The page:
The causes of the world economic downturn remind us of some key principles about innovation, regulation and organisation, and what happens if you try to ignore them, writes Chris Potts, corporate IT strategist at Dominic Barrow. As everyone struggles with the effects of the credit crunch, we need to use the lessons it has already taught us to validate our company's strategy for IT.
Here are three such principles:
• Innovations are inherently a bit crazy. This is both their strength and potential risk. To innovate, we need to set aside the existing boundaries. A major cause of the credit crunch was lenders inverting the 1970s innovation that was securitisation of loans. Rather than using securities prudently to lend more money, the new innovation was to lend more money so as to issue more securities. The boundary that the recipient of the loan should be able to pay it back was set aside. Crazy, but true.
• Regulations and governance help to stop us making mistakes, but cannot always foresee what we are going to do. How much they can help depends on the extent to which they can predict potential pitfalls. The more we innovate, the less the existing rules and processes notice the new, potentially crazy, risks we are taking. If regulation and governance are not tuned-in to innovations that are - as seems to have happened in the credit crunch - by the time they are it may be too late.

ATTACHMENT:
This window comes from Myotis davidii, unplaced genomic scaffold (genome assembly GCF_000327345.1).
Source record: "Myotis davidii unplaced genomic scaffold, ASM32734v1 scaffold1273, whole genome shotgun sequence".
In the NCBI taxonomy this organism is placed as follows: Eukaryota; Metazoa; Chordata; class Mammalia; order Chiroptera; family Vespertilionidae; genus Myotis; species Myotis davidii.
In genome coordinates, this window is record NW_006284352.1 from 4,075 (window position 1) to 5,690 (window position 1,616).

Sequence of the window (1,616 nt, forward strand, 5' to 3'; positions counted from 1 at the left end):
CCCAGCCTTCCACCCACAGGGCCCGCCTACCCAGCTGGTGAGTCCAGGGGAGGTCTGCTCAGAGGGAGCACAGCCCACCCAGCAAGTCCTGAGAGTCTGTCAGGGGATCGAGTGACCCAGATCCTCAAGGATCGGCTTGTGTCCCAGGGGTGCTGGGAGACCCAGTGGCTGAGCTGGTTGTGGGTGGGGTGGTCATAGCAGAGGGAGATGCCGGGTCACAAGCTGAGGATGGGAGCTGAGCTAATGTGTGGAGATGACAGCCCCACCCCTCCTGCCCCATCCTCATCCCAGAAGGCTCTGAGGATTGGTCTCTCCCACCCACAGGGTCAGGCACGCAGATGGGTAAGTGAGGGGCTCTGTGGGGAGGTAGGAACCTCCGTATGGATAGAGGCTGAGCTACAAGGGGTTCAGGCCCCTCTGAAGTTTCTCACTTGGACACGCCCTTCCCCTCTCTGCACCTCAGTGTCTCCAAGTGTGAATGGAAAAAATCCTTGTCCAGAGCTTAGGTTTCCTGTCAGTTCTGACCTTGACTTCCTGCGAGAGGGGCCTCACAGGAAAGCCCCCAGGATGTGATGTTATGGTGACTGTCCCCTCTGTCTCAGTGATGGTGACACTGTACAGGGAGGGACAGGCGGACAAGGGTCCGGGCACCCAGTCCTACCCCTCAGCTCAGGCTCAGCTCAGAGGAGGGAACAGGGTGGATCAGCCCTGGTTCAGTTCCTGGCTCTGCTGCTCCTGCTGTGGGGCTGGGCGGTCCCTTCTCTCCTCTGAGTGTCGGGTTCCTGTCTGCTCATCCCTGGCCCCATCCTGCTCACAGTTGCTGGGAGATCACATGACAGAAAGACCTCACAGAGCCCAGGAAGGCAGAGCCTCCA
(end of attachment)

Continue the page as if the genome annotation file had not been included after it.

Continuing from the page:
• Organisationally, you can't outsource core competencies, but you can always try. The management of risk is at the very core of a bank's operating model. Yet we've seen banks try to outsource this competency to someone else. For a while, it seemed to work. But if you outsource a core competency and don't notice in time to bring it back in-house, you can expect things to go wrong.
It looks likely the regulatory regime for banking will be overhauled. Learning from the causes and consequences of mistakes that have been made, the boundaries in which banks can innovate will be narrowed. In particular, it is hard to see how banks will be left as free to outsource the management of risk, or be allowed to lend money to people beyond what they can prudently be expected to repay.
Meanwhile there are two lessons we can take from the banking crisis to validate our organisation's corporate strategies, including for IT. Firstly, while we free people of the normal boundaries to have crazy thoughts, to innovate, our governance processes and rules must equally stay ahead of the game. Secondly, if our businesses are trying to outsource core IT-related competencies - such as making IT investment decisions, creating value by exploiting IT, and managing IT-related risks - to either external or internal suppliers, then those competencies will come back to bite them one day.
So take the opportunity now to review how your organisation applies key principles for IT-related innovation, regulation and organisation - while the lessons of the credit crunch are still fresh in the mind.
Chris Potts is author of the business novel "fruITion: creating the ultimate corporate strategy for Information Technology". Click here to e-mail him at firstname.lastname@example.org.